Ambulatory suites

Q: Am I allowed to have a suite inside an area designated as an ambulatory occupancy? And for clarification, do suite boundary walls need to be one-hour fire rated?

A: Yes, you are permitted to have a suite in an AHCO. Look at section 20/, which permits suites in an AHCO, but states that any suite over 2,500 square feet must have two remotely located doors from the suite. No, suite boundary walls are not necessarily required to be one-hour fire rated. They are required to be equal to the fire-resistive rating of the corridor walls. For new construction, corridor walls would be a minimum of one-hour fire-rated barriers, unless one of the following applies:

  • Where exits are available from an open floor area
  • Within a space occupied by a single tenant
  • Within buildings that are fully protected with automatic sprinklers

For existing construction, there are no requirements for corridor walls, so there are no requirements for suite boundary walls.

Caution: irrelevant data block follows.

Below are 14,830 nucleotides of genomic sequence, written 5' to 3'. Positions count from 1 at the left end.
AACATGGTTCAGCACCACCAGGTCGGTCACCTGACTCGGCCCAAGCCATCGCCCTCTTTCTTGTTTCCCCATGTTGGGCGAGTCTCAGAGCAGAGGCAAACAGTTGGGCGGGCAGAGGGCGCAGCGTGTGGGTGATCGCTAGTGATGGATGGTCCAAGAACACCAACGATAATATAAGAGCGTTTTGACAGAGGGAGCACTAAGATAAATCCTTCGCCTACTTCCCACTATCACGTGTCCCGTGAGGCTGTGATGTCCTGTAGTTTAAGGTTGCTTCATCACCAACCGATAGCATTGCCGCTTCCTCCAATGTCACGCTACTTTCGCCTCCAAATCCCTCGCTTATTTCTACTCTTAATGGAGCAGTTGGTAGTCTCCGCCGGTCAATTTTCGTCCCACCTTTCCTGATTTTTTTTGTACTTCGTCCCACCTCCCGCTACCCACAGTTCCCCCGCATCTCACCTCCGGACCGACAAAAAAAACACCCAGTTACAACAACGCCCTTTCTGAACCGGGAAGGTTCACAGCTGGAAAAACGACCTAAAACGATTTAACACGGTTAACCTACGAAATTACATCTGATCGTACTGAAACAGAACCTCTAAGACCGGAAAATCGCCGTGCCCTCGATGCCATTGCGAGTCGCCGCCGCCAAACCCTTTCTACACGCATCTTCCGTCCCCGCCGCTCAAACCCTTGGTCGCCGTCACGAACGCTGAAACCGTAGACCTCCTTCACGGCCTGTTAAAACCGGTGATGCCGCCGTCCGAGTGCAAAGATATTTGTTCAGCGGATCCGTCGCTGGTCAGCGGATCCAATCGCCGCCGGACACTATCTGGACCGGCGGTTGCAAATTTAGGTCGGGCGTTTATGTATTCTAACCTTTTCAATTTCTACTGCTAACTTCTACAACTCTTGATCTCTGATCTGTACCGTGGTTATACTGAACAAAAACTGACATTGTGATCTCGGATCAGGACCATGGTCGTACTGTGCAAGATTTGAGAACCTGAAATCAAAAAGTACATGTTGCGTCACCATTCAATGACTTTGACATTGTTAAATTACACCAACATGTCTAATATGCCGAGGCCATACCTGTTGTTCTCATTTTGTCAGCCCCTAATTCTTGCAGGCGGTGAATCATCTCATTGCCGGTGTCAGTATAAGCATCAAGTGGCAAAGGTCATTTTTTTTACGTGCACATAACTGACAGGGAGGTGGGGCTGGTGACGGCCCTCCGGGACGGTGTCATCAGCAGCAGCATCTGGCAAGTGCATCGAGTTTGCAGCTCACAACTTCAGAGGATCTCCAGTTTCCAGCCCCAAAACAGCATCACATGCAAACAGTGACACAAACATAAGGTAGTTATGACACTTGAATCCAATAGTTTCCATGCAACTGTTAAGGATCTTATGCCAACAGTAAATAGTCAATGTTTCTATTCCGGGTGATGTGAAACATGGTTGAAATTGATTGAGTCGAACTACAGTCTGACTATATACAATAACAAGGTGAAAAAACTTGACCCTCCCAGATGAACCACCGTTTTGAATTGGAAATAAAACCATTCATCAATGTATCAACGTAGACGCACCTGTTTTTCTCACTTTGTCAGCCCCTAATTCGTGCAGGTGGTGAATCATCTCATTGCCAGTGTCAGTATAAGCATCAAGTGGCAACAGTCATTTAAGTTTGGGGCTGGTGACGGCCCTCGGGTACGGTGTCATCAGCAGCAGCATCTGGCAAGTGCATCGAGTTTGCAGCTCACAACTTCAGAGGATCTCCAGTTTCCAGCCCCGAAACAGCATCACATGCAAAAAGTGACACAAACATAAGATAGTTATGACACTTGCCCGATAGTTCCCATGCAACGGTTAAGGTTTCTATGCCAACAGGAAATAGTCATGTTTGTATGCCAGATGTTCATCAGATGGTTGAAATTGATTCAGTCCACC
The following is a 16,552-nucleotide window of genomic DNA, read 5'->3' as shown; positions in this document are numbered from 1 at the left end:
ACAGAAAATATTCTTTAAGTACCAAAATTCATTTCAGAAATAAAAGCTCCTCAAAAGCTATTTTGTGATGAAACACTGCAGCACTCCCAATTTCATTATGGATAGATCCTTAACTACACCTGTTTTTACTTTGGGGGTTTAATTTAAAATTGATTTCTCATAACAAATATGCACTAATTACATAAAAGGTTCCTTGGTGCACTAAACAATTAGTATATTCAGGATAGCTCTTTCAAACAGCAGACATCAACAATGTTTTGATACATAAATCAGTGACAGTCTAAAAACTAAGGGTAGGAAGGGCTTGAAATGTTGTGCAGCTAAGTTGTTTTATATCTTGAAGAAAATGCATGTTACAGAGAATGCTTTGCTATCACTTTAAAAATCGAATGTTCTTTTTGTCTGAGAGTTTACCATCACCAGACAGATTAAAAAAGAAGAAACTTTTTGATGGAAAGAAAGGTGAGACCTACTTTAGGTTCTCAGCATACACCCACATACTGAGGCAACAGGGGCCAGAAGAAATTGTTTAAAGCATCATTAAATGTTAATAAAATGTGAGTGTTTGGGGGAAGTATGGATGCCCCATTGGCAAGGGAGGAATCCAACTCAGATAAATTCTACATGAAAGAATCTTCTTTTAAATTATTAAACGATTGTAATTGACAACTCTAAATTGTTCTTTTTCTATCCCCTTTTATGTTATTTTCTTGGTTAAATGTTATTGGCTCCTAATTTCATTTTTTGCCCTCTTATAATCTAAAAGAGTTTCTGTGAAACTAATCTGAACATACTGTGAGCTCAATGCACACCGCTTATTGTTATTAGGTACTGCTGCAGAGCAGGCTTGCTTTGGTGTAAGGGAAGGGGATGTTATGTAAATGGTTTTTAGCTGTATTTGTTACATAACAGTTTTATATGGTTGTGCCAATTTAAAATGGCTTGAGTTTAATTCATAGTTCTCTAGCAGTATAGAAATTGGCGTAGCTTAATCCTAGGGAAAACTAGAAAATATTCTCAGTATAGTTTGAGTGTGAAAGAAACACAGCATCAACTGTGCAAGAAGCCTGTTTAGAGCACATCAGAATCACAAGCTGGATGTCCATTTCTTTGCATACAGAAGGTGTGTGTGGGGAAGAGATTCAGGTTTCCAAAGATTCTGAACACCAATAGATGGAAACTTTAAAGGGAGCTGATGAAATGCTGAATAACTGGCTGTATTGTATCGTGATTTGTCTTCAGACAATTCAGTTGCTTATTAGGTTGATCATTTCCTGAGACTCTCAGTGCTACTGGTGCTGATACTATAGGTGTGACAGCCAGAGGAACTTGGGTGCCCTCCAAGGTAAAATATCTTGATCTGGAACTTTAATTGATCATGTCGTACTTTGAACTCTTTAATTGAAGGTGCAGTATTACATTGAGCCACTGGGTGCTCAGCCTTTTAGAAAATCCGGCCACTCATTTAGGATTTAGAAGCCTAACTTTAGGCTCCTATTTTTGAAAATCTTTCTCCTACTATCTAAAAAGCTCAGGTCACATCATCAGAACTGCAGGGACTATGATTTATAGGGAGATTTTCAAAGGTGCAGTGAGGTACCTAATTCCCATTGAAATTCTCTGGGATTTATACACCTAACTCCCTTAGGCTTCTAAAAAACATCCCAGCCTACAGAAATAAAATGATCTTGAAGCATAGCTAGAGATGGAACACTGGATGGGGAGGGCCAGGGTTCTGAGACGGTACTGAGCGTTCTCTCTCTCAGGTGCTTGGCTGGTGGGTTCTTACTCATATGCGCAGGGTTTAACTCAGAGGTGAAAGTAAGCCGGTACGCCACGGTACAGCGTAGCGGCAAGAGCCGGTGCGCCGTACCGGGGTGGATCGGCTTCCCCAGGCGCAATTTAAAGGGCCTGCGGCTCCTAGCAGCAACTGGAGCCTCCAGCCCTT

E-size O2 cylinders

Q: Can E cylinders be stored in a closet where people hang their jackets, even if the cylinders are in an acceptable storage cart?

A: Yes, up to a certain number of E cylinders. Storage of compressed medical gases up to 300 cubic feet in accumulative quantity per smoke compartment is unregulated, other than the requirement in section (11) of NFPA 99-2012 to properly secure the cylinders and to not store them in such a way that they obstruct the required egress. But once the accumulative total of stored gases exceeds 300 cubic feet per smoke compartment, then section 11.3.2 of NFPA 99-2012 regulates how they are stored. It states that:

  • The cylinders must be in a designated room constructed with non-combustible or limited-combustible materials
  • This room must have a door that can be secured against unauthorized entry